JOHN MENADUE. Is the Australian ‘cruise control’ in Asia going to end?Oct 2, 2017
Last week, Shadow Treasurer Chris Bowen gave a very encouraging speech outlining ‘a new comprehensive and holistic policy approach to Asian engagement which will be called “FutureAsia”’. After many false starts about our engagement with Asia, could this be the beginning of something important? Could it be as Gareth Evans has said in his memoir, Australia needs to be ‘more self reliant, more Asia, less US’.
Perhaps surprisingly, this important speech by Chris Bowen to the Asia Society on 29 September 2017, was made by him and not by Bill Shorten or Penny Wong. But in his speech, Chris Bowen tells us that they and other important shadow ministers will be making major speeches in future about our engagement in Asia.
In his speech, Chris Bowen outlines ‘a new comprehensive and holistic policy approach to Asian engagement which will be called “FutureAsia”’.
This will include
- Regional collaboration
- Asian language learning support through the reinstatement of the Asian Education Foundation which was defunded in the 2015 budget.
- Funding for the Australian Institute of Company Directors to help promote more Australians with Asian experience into senior executive positions on the boards of major companies.
- An Australian Asian diaspora program will be established to explore ways in which the 17% of the Australian population who are of Asian origin can play a more effective role in public and particularly corporate life in Australia.
- Annual meetings between Australia and Indonesian finance and trade ministers.
- Cooperation with the Chinese on the ‘Belt and Road’ initiative.
- Cooperation with Indonesia for an expanded G20 role in our region.
- Establish an Australian-Asian Studies Centre.
- Establish an Australian republic.
- Annual reports to parliament on implementation of the new engagement with Asia.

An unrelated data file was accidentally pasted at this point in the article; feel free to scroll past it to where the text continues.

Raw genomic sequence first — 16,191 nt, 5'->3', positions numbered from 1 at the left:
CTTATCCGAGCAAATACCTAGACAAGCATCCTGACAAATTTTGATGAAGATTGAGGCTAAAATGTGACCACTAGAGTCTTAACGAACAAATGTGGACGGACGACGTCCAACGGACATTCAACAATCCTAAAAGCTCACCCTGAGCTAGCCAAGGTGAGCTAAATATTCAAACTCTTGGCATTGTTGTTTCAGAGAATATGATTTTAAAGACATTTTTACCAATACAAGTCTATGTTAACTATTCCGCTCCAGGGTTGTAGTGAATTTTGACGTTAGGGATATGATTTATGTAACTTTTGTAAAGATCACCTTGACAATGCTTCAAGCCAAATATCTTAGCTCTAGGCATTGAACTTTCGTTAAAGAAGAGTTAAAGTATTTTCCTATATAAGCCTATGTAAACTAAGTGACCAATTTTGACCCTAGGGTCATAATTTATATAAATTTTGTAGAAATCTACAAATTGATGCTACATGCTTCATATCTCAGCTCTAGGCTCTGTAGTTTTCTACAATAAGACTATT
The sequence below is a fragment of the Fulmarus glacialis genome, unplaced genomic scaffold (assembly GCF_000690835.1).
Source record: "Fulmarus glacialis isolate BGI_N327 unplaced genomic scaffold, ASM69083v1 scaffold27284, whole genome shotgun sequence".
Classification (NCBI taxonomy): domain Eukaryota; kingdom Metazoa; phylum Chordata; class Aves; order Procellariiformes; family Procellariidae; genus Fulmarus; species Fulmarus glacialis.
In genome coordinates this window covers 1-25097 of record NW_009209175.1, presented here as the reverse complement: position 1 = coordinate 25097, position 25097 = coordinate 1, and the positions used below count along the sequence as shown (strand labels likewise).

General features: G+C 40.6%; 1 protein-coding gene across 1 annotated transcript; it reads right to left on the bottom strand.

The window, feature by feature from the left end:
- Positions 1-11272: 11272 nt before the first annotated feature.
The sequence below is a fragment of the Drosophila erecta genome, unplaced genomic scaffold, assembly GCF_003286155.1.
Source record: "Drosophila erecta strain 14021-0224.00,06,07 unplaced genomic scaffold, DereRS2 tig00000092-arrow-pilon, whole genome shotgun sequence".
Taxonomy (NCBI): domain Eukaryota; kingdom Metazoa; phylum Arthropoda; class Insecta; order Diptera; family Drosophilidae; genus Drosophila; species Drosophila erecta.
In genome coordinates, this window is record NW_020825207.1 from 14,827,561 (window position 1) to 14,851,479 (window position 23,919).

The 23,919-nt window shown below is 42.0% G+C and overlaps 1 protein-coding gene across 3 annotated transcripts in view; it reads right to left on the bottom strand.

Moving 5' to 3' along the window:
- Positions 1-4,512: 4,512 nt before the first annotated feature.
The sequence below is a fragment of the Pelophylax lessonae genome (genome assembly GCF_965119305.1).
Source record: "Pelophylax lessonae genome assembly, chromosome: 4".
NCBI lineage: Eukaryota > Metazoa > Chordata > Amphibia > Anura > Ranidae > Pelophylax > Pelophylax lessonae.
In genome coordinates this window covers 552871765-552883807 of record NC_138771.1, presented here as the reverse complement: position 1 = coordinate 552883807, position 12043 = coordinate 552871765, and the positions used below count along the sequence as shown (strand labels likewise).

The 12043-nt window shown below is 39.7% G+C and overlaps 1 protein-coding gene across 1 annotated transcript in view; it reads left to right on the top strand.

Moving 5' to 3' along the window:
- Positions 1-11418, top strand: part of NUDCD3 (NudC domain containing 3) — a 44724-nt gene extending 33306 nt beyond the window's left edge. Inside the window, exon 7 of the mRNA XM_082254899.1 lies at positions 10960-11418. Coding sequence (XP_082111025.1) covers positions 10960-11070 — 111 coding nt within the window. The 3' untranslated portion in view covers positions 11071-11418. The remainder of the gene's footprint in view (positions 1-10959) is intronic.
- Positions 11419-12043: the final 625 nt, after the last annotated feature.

Chris Bowen has set out a very encouraging agenda, but as he acknowledges, we have a lot of ground to make up. In his speech, he told us that we have been on ‘cruise control’ in Asia for too long and that we give ‘lip service’ to our role in Asia.
We all need to acknowledge the opportunities that we have lost over three decades since the Garnaut Report in 1989 on ‘Australia and the Northeast Asian Ascendancy’.
We have made some short-term improvements in Asian language learning and skills but we have been going backwards for years.
Our media is appallingly dominated by news from the North Atlantic with scant interest or resources committed to Asia.
Few people of Asian background or skill are in senior positions or on the boards of our major companies. I have been involved with major companies in Australia for over fifty years. I have yet to meet one senior executive or board member who can fluently speak the language of any of our neighbours. Our boards are overwhelmingly ‘male, pale and stale’.
The excellent Henry White Paper on Australia and the Asian Century disappeared almost without trace. It was expunged by the Abbott Government from the government web site. What vandalism!
How can we expect to be taken seriously in our region when we have a Head of State from the other side of the world?
We have a big gap to make up with our engagement with Asia. We have been on cruise control for too long.
Chris Bowen’s speech is the most encouraging news I have read on this subject for many years. In P & I we will be supporting and encouraging this initiative of Chris Bowen and his colleagues.
For earlier articles on this subject, see the following links.
John Menadue and Greg Dodds.
- Australian business in Asia – ‘pale, male and stale’.
- The Asian Century – another smoko?
- Bamboo ceiling and the old boys club. Our business sector is not equipping itself for our future in Asia.
- Australia Day – the Queen and the Asian Century.